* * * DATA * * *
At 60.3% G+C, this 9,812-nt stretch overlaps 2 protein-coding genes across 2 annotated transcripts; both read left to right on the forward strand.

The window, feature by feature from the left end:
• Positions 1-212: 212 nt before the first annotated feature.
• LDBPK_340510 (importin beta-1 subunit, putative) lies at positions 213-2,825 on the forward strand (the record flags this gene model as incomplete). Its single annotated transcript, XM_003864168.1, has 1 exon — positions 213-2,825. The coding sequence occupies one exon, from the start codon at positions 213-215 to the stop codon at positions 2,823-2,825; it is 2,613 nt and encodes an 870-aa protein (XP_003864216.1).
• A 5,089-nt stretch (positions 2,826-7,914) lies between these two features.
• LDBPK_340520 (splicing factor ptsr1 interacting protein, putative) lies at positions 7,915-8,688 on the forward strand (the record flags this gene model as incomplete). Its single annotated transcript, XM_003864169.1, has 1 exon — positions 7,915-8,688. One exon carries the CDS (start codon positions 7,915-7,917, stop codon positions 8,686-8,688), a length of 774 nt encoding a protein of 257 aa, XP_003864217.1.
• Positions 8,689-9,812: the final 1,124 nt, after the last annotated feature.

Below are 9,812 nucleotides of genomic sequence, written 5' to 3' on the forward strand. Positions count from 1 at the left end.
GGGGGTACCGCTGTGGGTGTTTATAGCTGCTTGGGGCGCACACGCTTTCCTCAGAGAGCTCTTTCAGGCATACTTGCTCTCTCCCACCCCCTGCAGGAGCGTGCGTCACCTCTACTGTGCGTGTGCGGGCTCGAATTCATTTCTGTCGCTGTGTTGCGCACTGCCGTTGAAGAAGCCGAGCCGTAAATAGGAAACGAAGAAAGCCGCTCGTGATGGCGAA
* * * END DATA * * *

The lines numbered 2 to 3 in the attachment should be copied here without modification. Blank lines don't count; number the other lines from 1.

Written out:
The window, feature by feature from the left end:
• Positions 1-212: 212 nt before the first annotated feature.